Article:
Conformity may be over-rated. Most innovators really do “think different.” Learn to spot them, and what they can teach us!
Let’s face it, creativity separates humans from the rest of the animals. Our species has opposable thumbs and with that, it seems, the inborn drive and ability to alter our environment. No wonder the topic of innovation ability provokes such primal emotions. Yet — like speed, intelligence or artistic talent — innovation talent is NOT distributed evenly across humanity. Given this truth, what is the best approach to driving more innovation in your workforce?
Many executives talk a lot about innovation, but they don’t really know how to make it happen. A corporate innovation team asks themselves: How do we “educate” our executives on innovation management and develop stronger corporate innovation capabilities together?
Creativity: a highly sought-after skill which can be illusive in times of need. The big question is what can we do about it? Whether you’re a professional artist, dancer, comedian, scientist, inventor or entrepreneur, you will experience the highs and lows, inspiration, frustration, self-criticism, doubt, and problem solving within your personal creative process. In the end, we’re all bringing something new into the world and hoping it will find its place and be well-received by others.
If you have an innovative culture already in place (meaning you’re working with stuff like agile project management, design thinking, lean, etc.) perhaps it’s time you consider Applied Improvisation Training. If instead you are a static and uncommunicative company, Applied Improvisation may even work against your innovation efforts. Edoardo Binda Zane explains more.
A city of commerce and entrepreneurism, Amsterdam has long been a melting pot and meeting point for people to come together and ferment world-changing ideas. Recent changes to Dutch law allow innovative entrepreneurs to receive start-up visas in the Netherlands. All they need to qualify is an innovative business idea and an experienced facilitator/mentor.
Getting started with open innovation and developing the right foundation for open innovation has been a key challenge at many companies in the last three to five years. Now, internal as well as external forces are moving these companies towards the next level of open innovation in which we go beyond just products and technology and start to explore how a more open and collaborative mindset can be applied to all more business units and functions. Think procurement and engineering as examples.
This collection of case examples of IMP³rove innovation management support services for SMEs to gain competitive advantage illustrates the needs of key stakeholders in the innovation ecosystem. The case examples show how a wide variety of effective support services utilising the IMP³rove offerings address these needs.
A lot has been written about Innovation Training in the recent past. At Culturevate, we clearly see the sense of such training, but there are some important conditions that needs to be met for these efforts to generate long-term impact for an organization. Not all companies understand these conditions, which often leads to mediocre results and missed opportunities. One extra difficulty is that a good Innovation Training should be driven by and aligned with several functional parts of a large corporate organization.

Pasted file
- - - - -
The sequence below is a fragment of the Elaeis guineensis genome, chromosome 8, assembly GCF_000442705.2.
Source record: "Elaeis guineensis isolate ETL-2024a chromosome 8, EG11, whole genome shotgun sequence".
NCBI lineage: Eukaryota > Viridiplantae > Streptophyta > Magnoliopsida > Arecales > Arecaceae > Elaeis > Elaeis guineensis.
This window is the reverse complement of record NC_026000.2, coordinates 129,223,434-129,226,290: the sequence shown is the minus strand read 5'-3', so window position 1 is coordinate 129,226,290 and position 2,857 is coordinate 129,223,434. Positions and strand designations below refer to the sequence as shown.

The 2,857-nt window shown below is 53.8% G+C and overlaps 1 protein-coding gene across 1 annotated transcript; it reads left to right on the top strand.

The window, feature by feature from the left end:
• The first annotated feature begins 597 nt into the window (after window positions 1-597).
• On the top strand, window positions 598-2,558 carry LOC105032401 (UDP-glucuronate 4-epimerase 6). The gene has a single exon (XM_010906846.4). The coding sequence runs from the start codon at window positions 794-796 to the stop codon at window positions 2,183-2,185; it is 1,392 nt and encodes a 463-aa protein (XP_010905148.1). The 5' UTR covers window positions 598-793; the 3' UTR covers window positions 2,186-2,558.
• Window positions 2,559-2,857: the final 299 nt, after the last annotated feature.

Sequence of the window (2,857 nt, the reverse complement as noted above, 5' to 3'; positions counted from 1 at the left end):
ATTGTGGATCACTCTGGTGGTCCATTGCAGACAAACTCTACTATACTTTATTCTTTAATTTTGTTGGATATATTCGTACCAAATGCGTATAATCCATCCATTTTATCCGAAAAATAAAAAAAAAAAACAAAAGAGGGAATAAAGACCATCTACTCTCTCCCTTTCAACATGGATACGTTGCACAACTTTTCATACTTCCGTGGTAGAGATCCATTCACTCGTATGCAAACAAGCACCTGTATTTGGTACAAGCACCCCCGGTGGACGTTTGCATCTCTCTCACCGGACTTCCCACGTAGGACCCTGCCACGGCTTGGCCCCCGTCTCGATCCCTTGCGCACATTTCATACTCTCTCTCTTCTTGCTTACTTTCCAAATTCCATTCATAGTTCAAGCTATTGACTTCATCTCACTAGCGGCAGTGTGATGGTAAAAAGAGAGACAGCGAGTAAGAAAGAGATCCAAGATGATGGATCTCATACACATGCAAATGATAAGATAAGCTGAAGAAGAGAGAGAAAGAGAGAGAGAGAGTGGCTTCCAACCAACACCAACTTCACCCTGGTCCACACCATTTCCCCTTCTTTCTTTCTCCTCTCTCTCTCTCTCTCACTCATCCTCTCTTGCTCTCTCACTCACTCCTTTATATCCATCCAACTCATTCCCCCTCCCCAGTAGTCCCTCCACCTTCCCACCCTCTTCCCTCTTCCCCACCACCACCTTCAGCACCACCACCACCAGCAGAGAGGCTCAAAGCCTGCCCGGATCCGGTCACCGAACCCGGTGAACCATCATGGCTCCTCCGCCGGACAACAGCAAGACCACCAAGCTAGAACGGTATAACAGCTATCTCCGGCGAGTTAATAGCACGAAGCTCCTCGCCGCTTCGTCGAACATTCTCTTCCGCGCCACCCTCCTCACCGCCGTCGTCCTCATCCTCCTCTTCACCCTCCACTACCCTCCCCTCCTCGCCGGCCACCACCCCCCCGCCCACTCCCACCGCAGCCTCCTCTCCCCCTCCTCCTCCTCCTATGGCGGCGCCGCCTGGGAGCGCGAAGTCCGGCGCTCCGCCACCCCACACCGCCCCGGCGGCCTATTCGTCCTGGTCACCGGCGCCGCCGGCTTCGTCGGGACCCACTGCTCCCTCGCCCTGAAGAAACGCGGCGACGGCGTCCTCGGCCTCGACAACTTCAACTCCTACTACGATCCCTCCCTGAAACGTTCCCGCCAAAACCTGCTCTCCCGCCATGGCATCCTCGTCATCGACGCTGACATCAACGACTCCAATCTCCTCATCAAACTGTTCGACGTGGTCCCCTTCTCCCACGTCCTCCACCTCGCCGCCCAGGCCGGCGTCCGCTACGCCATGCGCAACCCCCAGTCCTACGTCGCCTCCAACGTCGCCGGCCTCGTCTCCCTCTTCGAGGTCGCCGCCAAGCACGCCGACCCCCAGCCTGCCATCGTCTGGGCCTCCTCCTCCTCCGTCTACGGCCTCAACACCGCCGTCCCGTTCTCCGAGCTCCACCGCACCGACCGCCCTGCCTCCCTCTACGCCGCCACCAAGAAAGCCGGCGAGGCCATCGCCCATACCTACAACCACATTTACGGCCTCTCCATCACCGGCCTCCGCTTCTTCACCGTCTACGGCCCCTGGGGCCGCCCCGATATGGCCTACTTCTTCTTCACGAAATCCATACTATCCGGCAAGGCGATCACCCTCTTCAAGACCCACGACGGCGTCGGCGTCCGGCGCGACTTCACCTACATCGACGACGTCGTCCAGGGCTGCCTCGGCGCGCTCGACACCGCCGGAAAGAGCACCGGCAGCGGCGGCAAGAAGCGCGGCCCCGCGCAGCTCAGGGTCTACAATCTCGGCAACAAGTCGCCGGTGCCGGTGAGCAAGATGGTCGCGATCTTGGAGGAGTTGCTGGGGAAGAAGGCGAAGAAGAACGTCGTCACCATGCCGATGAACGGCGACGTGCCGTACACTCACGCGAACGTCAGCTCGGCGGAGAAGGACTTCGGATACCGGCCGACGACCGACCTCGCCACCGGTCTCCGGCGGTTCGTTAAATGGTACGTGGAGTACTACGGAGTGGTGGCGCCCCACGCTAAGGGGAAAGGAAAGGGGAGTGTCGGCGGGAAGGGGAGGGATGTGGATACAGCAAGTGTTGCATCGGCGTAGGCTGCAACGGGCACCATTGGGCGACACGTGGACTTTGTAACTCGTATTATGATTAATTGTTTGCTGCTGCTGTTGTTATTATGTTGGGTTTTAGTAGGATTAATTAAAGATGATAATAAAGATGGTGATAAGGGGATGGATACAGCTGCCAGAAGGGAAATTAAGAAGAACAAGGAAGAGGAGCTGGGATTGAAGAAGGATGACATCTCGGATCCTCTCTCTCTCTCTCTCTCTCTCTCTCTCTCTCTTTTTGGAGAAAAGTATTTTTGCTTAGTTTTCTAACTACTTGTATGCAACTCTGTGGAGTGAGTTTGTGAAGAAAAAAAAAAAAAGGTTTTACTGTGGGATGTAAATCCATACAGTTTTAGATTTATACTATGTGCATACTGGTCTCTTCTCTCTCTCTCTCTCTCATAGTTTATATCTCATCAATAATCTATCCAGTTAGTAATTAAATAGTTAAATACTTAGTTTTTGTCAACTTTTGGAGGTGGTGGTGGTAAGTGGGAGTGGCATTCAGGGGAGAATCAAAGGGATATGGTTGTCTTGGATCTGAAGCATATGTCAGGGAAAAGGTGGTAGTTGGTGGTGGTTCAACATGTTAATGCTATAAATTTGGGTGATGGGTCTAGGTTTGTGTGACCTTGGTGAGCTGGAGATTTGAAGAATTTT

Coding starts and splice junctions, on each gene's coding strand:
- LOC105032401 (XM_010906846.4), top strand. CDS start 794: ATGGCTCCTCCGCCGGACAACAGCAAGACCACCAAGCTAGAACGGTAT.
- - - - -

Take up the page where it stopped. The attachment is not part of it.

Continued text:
Successful organizations know the significance of innovation in business. Apple is a good example of how effective innovation management can improve your products and scale up your business. After reaching on the brink of collapse, it achieved new heights of success by implementing effective innovation management policy. The success of its innovative management strategies once again brought it in the league of leading organizations. If you are an entrepreneur who wants to learn from innovative management strategies of successful organizations, consider the following thirteen strategies.
As organizations increasingly focus on building corporate cultures that are more open to new ideas, they are examining ways that they can engage a range of employees in innovative thinking and actions. In the past, the answer to this kind of effort was to run a challenge and pat yourselves on the back for a job well done.
So you’re thinking of tapping your employees or customers for ideas. You’ve read some exciting crowdsourcing case studies and it seems like a no brainer. Or you’ve used a consultant but now want to go it alone? What could possibly go wrong? If you’re like a lot of first timers, you’ll get the software all set up, announce the challenge, and sit back with great expectations!
‘Workplace training’: two words which are liable to send shivers down every manager’s spine. Not because they’re against their employees learning, of course not; but that it eats up hours upon hours of time and can cost a lot of money. Yet there’s no disputing the benefits of workplace training in terms of staff retention, filling skills gaps, improved productivity and competitive edge.
Based on our work with pioneering enterprises in Silicon Valley and around the globe we have learned a great deal about what makes innovation prosper. This article reveals some surprising insights on how prepared our institutions are to successfully compete for the future.
There is little doubt that startups are dominating leadership discussion in many sectors of the economy, and have even become a source of admiration in popular culture. Whether driven by the hopes of “unicorn” valuations and lucrative exits or by the desire for more informal, collegial working environments, startups are more prevalent and attractive to existing and potential employees than ever. In fact, in a recent Accenture survey, only 15% of the class of 2014 would “prefer” to work for a mature, established organization.